But, as WS also points out, the way to engage those communities is not to enter the political mainstream, or to do the Labour Party’s business and re-connect the electorate in those communities with the political machine which abandoned them. That only further sacrifices our credibility.
The way to fill the vacuum, instead, is to build the grassroots initiatives that take seriously the real concerns of such communities – especially now, in an age of rising unemployment, financial crisis and unfairly imposed austerity. (These grassroots initiatives look different in every locality. The relationship with the Labour Party, trade unions and so on will be negotiated differently depending on local circumstances. Meszaros and Lowles are right about the need for flexible, local solutions informed by local knowledge.)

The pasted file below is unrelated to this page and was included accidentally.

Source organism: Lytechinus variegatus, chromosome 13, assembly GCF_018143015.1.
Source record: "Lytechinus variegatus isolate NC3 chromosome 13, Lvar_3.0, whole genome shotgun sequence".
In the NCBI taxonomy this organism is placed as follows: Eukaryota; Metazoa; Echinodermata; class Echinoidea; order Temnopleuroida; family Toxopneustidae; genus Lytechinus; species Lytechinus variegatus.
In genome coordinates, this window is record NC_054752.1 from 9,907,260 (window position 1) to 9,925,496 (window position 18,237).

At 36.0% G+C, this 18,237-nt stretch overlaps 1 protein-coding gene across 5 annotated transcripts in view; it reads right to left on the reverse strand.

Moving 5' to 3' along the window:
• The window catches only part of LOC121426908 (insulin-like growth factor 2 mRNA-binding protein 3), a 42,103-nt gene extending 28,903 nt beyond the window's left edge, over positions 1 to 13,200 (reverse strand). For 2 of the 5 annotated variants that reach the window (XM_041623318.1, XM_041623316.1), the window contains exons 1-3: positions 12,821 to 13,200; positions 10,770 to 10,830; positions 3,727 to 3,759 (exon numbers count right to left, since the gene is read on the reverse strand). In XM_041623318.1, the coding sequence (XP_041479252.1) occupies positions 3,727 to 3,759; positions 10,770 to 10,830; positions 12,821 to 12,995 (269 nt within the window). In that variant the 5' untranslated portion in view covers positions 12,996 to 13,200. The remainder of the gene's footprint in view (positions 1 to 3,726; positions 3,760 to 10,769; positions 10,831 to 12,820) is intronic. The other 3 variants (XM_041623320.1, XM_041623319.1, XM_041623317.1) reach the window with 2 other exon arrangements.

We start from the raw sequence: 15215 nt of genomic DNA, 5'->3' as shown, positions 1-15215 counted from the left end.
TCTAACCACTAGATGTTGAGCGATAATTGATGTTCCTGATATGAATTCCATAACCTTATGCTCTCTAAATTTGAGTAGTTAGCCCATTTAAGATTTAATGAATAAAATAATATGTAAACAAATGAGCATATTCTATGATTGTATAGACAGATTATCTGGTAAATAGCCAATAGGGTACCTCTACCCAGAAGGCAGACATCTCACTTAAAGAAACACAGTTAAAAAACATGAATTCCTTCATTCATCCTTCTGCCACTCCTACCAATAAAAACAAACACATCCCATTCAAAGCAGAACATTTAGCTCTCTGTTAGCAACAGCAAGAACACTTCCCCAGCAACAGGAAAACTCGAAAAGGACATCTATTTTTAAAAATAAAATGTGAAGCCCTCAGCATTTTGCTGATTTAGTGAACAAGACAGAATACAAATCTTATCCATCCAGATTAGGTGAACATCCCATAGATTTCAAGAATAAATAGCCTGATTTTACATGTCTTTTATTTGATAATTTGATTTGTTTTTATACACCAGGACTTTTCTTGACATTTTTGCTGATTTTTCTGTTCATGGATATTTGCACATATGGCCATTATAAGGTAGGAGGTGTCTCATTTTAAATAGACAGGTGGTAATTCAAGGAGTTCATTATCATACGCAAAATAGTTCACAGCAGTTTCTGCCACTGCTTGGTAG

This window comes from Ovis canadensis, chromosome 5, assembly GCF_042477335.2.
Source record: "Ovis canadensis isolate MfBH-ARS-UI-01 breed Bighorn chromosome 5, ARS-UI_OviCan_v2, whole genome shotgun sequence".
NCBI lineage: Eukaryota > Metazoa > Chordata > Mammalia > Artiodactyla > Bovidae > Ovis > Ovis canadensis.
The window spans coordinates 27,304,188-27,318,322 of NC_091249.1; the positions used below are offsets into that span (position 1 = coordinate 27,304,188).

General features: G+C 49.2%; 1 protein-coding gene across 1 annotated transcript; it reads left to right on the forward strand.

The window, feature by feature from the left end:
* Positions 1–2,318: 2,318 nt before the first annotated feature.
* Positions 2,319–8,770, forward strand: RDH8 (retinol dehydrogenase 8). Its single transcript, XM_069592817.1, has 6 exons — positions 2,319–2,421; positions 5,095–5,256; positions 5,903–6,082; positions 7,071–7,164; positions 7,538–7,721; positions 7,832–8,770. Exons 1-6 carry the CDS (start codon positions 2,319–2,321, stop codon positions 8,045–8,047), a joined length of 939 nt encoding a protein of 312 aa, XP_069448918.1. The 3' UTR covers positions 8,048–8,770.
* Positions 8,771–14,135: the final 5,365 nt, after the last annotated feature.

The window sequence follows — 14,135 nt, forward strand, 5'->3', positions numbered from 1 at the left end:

Related to this is the issue of who the constituency of this sort of activity should be, something which, as WS notes, is skirted around in the Searchlight text. They talk about “the community”, “real people”, “real communities”, “ordinary people”, “real ordinary people”, “the mainstream”, “the anti-BNP voter”, “Mr and Mrs Smith”, “the public mood”. But this vagueness contrasts to the more specific constituency identified in the analysis of the BNP’s growth: “The BNP was building inside communities and tapping into widespread discontent with the political system. More significantly, and often ignored by many, the BNP was engaging in a cultural war that was successfully drawing upon a loss of identity and meaning among many white working class people. By carefully nurturing an image of itself as victim and speaking up “for the silent majority” the BNP could offer a new white nationalist identity to people who felt let down and abandoned by society.” Those who are experiencing a loss of identity and meaning, who feel let down and abandoned by society, are a very specific constituency, and it is them, and not “Mr and Mrs Smith” that anti-fascists need to engage with.